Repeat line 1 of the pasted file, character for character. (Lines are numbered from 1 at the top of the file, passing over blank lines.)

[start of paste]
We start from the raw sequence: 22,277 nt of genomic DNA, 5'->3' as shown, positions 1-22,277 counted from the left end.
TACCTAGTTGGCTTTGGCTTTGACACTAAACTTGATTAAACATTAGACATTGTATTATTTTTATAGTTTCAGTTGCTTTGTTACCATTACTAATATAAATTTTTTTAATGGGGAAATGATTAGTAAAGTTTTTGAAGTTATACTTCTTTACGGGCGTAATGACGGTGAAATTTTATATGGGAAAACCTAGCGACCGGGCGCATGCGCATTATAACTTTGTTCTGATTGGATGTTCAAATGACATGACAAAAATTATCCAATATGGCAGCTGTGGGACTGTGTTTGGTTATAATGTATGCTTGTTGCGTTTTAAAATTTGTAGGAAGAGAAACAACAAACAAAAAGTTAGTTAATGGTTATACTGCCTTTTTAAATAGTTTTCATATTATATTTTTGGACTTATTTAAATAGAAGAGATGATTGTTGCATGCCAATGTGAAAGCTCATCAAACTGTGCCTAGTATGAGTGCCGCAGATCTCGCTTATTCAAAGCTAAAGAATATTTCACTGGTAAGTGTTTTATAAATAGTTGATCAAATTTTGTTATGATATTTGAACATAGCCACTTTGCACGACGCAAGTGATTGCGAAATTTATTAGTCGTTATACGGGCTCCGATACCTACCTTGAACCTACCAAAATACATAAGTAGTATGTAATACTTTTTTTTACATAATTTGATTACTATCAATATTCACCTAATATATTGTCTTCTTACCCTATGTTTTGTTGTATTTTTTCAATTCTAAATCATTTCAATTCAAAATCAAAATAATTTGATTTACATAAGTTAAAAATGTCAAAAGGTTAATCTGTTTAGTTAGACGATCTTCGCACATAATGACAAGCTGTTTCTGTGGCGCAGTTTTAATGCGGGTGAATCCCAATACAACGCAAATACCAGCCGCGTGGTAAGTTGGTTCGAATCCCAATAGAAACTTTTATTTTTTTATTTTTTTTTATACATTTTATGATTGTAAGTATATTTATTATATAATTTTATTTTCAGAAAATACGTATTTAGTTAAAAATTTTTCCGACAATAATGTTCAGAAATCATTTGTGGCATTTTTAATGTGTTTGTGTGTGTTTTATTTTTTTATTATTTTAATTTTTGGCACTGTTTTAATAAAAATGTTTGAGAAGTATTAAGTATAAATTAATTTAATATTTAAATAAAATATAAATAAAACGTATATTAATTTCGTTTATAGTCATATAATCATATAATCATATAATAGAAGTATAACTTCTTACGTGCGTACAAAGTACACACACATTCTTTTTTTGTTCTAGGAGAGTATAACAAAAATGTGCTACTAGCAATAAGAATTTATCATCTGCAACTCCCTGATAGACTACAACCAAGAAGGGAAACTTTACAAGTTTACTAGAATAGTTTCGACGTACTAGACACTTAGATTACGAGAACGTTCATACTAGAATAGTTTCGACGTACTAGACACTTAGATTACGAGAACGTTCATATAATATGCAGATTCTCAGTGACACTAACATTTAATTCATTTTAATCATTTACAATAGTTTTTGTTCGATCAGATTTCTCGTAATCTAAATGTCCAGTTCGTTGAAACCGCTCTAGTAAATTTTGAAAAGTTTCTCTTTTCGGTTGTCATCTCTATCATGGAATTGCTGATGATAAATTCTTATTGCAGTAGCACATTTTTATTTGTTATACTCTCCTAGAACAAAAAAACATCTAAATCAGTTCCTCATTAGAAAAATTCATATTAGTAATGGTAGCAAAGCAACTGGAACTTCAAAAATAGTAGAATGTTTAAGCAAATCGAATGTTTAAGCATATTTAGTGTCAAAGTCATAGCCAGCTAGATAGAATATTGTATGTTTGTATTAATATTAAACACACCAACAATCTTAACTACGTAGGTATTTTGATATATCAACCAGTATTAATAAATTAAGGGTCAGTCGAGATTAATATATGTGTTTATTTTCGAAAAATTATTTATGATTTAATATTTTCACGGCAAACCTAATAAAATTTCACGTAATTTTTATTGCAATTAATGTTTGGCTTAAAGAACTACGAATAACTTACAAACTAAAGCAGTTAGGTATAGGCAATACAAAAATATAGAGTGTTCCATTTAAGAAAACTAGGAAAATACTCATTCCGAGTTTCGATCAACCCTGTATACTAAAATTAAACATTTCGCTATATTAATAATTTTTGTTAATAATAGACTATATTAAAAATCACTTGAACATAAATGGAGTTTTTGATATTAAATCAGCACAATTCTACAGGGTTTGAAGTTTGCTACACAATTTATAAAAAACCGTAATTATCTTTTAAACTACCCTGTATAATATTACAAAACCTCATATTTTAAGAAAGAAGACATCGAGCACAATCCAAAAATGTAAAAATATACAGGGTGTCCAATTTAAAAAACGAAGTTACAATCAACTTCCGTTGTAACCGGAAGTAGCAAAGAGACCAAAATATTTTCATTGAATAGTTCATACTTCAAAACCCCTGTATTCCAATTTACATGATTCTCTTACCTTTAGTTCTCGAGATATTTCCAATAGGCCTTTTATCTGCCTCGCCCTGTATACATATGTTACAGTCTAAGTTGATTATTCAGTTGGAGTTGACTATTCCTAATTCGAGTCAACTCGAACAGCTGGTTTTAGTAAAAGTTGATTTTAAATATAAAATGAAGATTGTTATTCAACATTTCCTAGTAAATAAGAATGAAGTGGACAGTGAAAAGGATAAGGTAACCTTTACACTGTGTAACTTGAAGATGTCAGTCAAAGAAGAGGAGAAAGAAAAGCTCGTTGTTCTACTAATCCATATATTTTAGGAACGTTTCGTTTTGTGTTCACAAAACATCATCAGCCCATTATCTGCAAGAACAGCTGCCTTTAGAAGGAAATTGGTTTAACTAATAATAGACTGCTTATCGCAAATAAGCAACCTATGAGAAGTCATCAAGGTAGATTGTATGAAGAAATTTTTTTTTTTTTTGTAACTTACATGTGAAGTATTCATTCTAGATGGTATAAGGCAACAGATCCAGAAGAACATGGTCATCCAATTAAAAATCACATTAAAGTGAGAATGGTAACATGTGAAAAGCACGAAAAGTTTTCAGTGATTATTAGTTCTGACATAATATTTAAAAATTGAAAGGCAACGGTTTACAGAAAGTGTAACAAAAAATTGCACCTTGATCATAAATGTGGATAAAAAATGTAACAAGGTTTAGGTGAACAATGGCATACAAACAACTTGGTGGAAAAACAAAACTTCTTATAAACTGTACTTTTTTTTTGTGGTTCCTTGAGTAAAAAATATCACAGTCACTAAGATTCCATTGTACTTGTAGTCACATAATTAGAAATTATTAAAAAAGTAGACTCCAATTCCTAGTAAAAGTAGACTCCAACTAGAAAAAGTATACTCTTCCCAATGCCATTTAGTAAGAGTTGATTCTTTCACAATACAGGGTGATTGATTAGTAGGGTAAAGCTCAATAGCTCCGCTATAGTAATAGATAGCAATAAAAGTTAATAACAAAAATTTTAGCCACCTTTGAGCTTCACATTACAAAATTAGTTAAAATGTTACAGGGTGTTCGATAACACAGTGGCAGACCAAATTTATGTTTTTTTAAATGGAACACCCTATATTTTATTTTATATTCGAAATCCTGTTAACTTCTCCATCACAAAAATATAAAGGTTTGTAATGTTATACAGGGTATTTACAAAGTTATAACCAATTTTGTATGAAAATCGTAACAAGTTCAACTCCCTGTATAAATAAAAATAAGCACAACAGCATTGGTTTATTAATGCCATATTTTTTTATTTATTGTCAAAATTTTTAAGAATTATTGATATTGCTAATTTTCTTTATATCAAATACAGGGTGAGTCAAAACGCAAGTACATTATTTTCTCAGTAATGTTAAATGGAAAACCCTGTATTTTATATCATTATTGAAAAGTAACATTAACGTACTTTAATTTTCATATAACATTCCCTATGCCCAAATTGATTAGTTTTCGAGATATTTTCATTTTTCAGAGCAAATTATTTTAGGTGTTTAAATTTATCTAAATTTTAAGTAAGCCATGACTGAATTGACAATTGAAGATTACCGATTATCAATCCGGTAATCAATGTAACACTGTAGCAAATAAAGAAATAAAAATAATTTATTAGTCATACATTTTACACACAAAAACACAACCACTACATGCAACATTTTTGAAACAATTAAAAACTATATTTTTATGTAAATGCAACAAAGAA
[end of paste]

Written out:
We start from the raw sequence: 22,277 nt of genomic DNA, 5'->3' as shown, positions 1-22,277 counted from the left end.